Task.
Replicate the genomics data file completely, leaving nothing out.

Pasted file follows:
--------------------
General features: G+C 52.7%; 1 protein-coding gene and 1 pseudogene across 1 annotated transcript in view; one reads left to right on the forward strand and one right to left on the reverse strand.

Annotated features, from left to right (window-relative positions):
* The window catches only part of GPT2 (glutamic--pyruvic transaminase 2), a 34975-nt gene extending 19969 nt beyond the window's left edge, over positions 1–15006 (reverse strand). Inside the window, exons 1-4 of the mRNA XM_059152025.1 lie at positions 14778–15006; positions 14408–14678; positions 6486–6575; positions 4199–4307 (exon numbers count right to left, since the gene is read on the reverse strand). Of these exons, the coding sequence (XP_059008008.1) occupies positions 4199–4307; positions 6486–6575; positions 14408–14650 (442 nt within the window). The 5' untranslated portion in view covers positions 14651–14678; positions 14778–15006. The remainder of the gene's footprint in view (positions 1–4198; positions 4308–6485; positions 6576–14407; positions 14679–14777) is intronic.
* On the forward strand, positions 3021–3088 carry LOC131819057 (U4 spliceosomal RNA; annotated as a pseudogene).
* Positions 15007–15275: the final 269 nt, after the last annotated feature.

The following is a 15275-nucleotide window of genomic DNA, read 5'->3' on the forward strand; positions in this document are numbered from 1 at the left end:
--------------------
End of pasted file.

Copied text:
General features: G+C 52.7%; 1 protein-coding gene and 1 pseudogene across 1 annotated transcript in view; one reads left to right on the forward strand and one right to left on the reverse strand.

Annotated features, from left to right (window-relative positions):
* The window catches only part of GPT2 (glutamic--pyruvic transaminase 2), a 34975-nt gene extending 19969 nt beyond the window's left edge, over positions 1–15006 (reverse strand). Inside the window, exons 1-4 of the mRNA XM_059152025.1 lie at positions 14778–15006; positions 14408–14678; positions 6486–6575; positions 4199–4307 (exon numbers count right to left, since the gene is read on the reverse strand). Of these exons, the coding sequence (XP_059008008.1) occupies positions 4199–4307; positions 6486–6575; positions 14408–14650 (442 nt within the window). The 5' untranslated portion in view covers positions 14651–14678; positions 14778–15006. The remainder of the gene's footprint in view (positions 1–4198; positions 4308–6485; positions 6576–14407; positions 14679–14777) is intronic.
* On the forward strand, positions 3021–3088 carry LOC131819057 (U4 spliceosomal RNA; annotated as a pseudogene).
* Positions 15007–15275: the final 269 nt, after the last annotated feature.

The following is a 15275-nucleotide window of genomic DNA, read 5'->3' on the forward strand; positions in this document are numbered from 1 at the left end: